If one should describe LA-duo Lucky Dragons with one word it would have to be ‘unpredictable’. The duo thrives on the unknown, and their live concerts are notoriously known for including the audience in the most subtle ways. We have talked to Lucky Dragons about the beauty of the unknown, the sense of community in live concerts and improvisation.
How would you present Lucky Dragons to people who don’t know you?
It’s tough to make new friends quickly, but in a sense, that’s what music has to do. That’s what music can be very good at. In general, when Sarah and I play music for people we don’t know, we don’t say anything to introduce it. We put a lot of faith in music’s legibility, its ability to explain itself. On the other hand, taste gets in the way, people already know what they like, so we have to find another approach that speaks to this… we might call what we do something else, something that doesn’t have a system of good and bad that’s well agreed on… better yet, something that doesn’t have a consensus about “reality” yet. We make music that tries to figure out what’s real.
What defines a great concert experience for you?
Babies and dogs. Good food, happy workers, clean floor. Nice speakers. Free and outdoors.
You are wellknown for including the audience, for instance by handing out instruments during your concerts. When and why did you start doing that?
It has always seemed like the natural thing to do. Especially making music that is essentially electronic, i.e. music that when you listen to it doesn’t bring to mind images of instruments or even of people making the sounds… what I want to do when i play it is to enjoy the act of listening along with everyone who is around me. It’s a shared experience. If what we are doing to actually make the sounds is a matter of channeling, filtering, or directing the sound as an independent thing outside of ourselves, we should open this process to everyone who is present. we should acknowledge, respect, and amplify the effect that each person paying attention has on each other person’s experience of listening.
How much is improvisation and how much do you plan ahead of a concert?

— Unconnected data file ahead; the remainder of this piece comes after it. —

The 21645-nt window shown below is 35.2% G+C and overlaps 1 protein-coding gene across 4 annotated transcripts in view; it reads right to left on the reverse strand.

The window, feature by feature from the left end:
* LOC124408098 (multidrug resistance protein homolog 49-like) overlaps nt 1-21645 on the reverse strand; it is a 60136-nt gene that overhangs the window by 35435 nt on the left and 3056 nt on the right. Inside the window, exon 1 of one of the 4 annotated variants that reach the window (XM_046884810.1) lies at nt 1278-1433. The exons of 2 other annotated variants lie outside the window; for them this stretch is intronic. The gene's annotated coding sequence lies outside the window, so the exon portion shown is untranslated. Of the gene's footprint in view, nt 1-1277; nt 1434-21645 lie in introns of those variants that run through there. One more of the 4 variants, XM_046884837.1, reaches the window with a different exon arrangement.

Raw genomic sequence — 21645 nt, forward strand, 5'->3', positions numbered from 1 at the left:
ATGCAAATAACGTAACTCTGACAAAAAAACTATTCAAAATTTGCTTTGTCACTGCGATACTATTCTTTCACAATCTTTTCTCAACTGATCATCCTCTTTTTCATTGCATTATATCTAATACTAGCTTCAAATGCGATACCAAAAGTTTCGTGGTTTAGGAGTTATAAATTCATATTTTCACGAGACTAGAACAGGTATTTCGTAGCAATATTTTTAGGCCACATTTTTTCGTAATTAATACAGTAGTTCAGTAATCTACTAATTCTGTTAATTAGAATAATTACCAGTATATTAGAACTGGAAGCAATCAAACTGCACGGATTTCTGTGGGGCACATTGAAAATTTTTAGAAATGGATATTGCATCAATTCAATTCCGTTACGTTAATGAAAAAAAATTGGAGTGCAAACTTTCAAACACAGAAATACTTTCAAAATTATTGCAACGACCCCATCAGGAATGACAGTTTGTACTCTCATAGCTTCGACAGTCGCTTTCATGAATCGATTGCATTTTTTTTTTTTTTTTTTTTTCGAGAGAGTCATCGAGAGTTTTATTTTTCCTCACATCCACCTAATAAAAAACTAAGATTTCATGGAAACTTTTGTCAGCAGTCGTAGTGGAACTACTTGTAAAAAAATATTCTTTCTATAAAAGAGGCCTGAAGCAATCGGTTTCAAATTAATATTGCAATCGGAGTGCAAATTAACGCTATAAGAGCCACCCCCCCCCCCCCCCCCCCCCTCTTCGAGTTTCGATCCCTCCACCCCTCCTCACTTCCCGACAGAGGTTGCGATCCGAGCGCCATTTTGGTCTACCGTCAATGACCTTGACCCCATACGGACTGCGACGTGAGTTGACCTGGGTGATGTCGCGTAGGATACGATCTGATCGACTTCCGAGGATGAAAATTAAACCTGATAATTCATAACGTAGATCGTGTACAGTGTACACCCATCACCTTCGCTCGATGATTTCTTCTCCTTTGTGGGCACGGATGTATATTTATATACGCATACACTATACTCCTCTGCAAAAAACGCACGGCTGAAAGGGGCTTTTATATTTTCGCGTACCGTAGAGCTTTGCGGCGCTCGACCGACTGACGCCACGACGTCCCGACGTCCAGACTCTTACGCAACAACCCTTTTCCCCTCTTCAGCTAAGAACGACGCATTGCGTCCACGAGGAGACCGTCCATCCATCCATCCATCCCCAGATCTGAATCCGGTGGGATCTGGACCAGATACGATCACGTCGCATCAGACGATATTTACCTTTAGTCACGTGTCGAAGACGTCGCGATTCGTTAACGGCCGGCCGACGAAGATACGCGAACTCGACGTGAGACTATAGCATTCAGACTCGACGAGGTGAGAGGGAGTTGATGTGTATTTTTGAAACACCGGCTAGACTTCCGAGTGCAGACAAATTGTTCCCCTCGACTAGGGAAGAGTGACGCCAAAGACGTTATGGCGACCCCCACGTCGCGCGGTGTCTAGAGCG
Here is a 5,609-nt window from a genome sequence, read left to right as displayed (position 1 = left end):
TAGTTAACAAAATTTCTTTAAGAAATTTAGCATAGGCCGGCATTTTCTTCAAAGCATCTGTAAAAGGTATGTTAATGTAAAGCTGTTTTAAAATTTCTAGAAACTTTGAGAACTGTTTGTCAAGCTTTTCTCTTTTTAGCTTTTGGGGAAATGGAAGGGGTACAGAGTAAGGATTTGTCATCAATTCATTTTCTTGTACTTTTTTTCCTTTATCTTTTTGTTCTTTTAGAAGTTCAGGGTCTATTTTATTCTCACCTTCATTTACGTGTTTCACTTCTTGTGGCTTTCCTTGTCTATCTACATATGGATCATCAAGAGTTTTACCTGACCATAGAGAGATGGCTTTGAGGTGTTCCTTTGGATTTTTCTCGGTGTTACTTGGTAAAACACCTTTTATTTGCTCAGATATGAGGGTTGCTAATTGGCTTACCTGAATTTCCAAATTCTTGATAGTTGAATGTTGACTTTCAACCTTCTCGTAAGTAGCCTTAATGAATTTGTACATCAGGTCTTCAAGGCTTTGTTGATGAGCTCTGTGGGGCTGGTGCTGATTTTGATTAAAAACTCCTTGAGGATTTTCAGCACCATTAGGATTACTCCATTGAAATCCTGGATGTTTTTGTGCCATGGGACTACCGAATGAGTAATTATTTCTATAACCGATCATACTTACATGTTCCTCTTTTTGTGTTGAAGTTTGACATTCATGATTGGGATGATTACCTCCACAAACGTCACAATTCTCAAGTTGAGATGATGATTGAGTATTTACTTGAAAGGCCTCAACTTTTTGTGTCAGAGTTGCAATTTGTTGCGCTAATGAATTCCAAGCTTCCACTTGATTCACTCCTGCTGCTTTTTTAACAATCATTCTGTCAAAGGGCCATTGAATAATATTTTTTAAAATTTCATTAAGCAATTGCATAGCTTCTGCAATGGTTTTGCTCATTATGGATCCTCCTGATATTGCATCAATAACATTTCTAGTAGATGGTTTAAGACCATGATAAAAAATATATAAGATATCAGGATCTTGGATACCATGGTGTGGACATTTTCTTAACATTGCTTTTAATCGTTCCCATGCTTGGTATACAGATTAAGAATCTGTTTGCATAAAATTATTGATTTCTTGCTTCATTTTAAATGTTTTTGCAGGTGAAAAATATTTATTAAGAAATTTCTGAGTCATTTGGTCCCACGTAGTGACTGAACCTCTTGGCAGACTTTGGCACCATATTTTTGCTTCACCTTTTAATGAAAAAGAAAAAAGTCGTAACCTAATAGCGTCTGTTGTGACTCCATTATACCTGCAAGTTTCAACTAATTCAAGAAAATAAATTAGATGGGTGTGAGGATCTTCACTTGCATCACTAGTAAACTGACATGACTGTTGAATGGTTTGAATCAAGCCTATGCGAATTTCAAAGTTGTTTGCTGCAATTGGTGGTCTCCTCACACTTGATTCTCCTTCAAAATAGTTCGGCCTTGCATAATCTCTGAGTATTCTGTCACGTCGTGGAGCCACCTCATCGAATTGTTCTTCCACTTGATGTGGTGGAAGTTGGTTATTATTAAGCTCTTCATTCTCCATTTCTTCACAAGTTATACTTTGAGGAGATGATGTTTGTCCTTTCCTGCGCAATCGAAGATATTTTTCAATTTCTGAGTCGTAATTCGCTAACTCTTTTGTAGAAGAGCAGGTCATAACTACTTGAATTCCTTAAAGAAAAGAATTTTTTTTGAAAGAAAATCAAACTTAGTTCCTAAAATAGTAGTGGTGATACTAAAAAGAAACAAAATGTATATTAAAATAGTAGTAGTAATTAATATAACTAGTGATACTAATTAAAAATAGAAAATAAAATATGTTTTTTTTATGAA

We spend a lot of time in advance making a frame for improvisation to happen inside of. It’s a strange approach, like putting all of our effort into building a window just so we can look outside onto a landscape. Making software to play with is a good example of this, either for interaction or to act as a sort of counterpart, playing along with people… this requires thinking about in advance, or else it doesn’t work very well—the better it works, the less you are aware of it. During a concert, especially when there is participation with the audience, it is 100% improvised, like a conversation among strangers.
What is your wildest experience in terms of including your audience?
There is no limit to the wildness. It is nice to be reminded that there are other forces in the room sometimes—attention, attraction, disgust, boredom, love, rage, curiosity, violence shame, fear, loneliness, pride, understanding, empathy… my favorite experiences of including the audience in the performance have always involved somehow bringing together people who spend alot of time with eachother, but have some structural separation—the dying and those who care for them, victims of poverty or violence and those who work to provide safe spaces—people want to touch each other.
You have a special connection to Denmark. Can you tell a little bit about your previous visits here and cooperations with Danish bands and labels?
Yes, special! I can’t put my finger on it. Our friends in Denmark feel like family, for sure… we have been lucky to host a few Danish bands visiting the US, and have known the folks at ESCHO since the beginning of that project. We have been really really lucky to have played the shows we have, in churches filled with flowers, at art schools, swimming in the harbor, on a boat during solstice… every time has been truly unique.
Visit Lucky Dragon’s website here